This one, like many other words I have focused on this month, seem to come back to the theme I have built over this month of writers being good citizens of the world. Whether you intend to take your work public with the goal of commercial success or prefer to keep your work to share in your small circle, I believe it can only serve you to be xenodochial.

I believe this applies equally well to writers in critique groups, anyone writing book reviews, or those who spend time on social media. This isn’t to say that you should bend and do whatever it takes to agree with everyone and never ruffle feathers… that isn’t realistic. But I do believe that it is possible to be true to yourself, and be authentic in the world, and still be kind.

I’ve been traveling and so I am behind on responding to comments and visiting your blogs. I’ll be there soon. :)

Peace!

Bonus words for writers: yeah… I’m stumped on X

26 Words Every Writer Needs: W #atozchallenge

26 Words Every Writer Needs: W #atozchallenge

Oh friends, we’re almost to the end! And today’s all about W and one of the best words there is:

Wonder
1. noun: a feeling of surprise mingled with admiration, caused by something beautiful, unexpected, unfamiliar, or inexplicable
2. verb: desire or be curious to know something.
3. verb: feel admiration and amazement; marvel

Ah…. wonder. There are so many funny memes out there which talk about writers and how we are not like other people. While many of them ring true, I find that most of the truisms that apply to writers can be applied equally to most anyone who spends their time in a creative pursuit.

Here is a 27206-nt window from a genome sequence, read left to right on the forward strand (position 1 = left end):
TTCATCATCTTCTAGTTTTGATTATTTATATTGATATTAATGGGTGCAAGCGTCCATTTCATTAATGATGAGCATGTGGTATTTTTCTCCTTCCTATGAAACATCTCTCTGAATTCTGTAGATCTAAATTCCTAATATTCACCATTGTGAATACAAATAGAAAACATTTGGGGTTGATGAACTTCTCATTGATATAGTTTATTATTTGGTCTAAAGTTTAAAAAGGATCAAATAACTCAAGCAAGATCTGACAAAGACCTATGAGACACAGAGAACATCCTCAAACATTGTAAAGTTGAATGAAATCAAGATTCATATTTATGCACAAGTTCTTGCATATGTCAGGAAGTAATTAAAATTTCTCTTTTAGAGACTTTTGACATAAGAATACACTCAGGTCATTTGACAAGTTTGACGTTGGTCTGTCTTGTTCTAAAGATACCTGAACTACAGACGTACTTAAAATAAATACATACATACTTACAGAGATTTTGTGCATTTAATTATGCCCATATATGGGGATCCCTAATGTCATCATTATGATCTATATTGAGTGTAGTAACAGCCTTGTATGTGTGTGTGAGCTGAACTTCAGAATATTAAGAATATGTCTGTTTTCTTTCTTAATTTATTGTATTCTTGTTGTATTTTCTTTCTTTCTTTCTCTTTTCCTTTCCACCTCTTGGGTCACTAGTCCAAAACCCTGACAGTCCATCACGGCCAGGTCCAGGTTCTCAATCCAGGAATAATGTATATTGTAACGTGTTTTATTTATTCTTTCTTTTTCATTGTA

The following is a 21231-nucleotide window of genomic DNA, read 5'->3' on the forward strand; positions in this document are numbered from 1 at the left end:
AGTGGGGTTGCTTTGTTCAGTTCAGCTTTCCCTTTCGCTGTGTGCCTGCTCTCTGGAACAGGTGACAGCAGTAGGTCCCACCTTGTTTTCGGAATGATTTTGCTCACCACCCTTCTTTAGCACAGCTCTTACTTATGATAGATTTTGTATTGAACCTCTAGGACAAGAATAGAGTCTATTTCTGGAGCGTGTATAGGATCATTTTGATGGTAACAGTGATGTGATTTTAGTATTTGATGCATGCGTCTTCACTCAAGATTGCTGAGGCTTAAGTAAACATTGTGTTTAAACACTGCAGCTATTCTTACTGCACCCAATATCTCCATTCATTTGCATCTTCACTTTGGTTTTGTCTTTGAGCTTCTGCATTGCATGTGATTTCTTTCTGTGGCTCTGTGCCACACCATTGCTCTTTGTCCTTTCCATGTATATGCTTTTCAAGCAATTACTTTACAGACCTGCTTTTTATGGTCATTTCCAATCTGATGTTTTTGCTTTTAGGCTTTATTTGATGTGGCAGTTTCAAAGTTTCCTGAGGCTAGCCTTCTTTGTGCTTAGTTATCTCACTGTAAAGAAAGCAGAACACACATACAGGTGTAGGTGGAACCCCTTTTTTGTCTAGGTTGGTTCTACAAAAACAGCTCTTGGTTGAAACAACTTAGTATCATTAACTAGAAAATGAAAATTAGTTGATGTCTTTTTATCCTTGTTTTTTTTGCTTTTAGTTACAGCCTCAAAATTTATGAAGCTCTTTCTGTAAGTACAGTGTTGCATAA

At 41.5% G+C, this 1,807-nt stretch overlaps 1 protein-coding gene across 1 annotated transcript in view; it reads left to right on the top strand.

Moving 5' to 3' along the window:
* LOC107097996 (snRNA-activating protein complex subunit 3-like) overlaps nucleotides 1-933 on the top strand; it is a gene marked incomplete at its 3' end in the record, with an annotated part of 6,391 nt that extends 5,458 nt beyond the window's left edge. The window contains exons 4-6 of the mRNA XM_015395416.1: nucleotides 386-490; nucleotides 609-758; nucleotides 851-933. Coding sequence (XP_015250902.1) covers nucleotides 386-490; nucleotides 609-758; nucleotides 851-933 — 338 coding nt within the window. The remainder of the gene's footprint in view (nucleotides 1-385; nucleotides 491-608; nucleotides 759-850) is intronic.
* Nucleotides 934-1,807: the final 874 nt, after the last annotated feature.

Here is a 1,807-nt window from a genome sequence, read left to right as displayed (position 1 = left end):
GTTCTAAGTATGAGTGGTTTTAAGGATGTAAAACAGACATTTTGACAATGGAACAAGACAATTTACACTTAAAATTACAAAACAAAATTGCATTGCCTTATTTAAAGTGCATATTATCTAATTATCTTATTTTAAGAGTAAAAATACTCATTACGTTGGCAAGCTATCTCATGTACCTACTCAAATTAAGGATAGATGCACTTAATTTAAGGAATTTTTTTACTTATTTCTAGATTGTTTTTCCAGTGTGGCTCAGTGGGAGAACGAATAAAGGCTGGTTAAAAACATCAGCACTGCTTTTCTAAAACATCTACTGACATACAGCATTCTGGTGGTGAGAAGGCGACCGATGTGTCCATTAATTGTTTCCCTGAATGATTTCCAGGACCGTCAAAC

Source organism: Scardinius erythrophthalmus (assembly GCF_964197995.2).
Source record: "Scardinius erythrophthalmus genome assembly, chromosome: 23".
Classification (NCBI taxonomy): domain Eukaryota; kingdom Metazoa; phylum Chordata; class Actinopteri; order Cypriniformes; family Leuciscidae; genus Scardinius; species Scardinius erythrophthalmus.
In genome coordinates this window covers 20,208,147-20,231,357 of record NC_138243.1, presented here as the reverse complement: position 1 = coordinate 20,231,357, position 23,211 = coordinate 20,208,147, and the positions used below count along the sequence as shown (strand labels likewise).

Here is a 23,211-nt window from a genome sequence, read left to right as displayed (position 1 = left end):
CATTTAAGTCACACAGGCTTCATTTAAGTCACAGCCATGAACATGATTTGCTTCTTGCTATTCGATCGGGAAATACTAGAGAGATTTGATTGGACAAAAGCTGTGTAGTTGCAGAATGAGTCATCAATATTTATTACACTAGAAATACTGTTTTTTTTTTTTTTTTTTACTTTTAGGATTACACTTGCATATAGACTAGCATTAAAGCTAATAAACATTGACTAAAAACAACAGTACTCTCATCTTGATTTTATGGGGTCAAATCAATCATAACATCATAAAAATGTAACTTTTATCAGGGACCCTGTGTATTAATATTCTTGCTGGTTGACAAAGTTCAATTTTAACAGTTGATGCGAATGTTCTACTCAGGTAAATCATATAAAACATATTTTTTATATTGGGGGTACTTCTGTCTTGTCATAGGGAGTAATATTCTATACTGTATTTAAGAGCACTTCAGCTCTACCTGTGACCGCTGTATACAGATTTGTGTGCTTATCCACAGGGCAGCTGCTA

Writing requires a mindset of openness and receptiveness, and to get there you need to wonder. Go on wonder-walks to reconnect with nature and settle down, or untie story knots with your steps. Wonder-wading is also rather special… what is it about water and its ability to kick-start the creative process? Both of these things are especially useful while you’re wonder-waiting for responses to submissions.

Many people think that the state of wonder if something that only a child can achieve. But I say that it just might be that creative people have found a way to maintain that wonder as they grew up. Maybe that’s what makes “us” different?

Another WONDER that every writer needs:

Seriously… omg the FEELS! 

Are you tapping into your wonder? I find my pinterest a great place to harness images that help me wonder…

26 Words Every Writer Needs: V #atozchallenge

It’s V day! And that means it’s time to talk about something near and dear to my heart:

Vegetate
verb
1. to engage in passive relaxation

source: google

This is kind of like my Q post from the other day, except this is resting for the sake of resting. Not ulterior motive here. Sometimes napping just won’t cut it. You know when you’re feeling like your brain has turned to jelly but you only have a little while until the next thing has to happen and taking a nap will make you into a brain-dead zombified version of yourself?  This is when you need to just veg out.

It’s a very scientific term. And a truly complicated exercise. Here’s the steps:

1. stop moving.

There you go. You could add 2. get prone or 3. put feet up or do what I do and 4. turn on the electric blanket. But these are unnecessary to the main objective of totally relaxing. Breathe in, breathe out… let the mind shut off a bit. This is another one that’s hard for me because if I sit still I will fall asleep almost always. So, if you’re like me, set your timer just in case!

Bonus V words for writers: venturesome, verify, vernacular

Do you make resting a part of your writerly duties?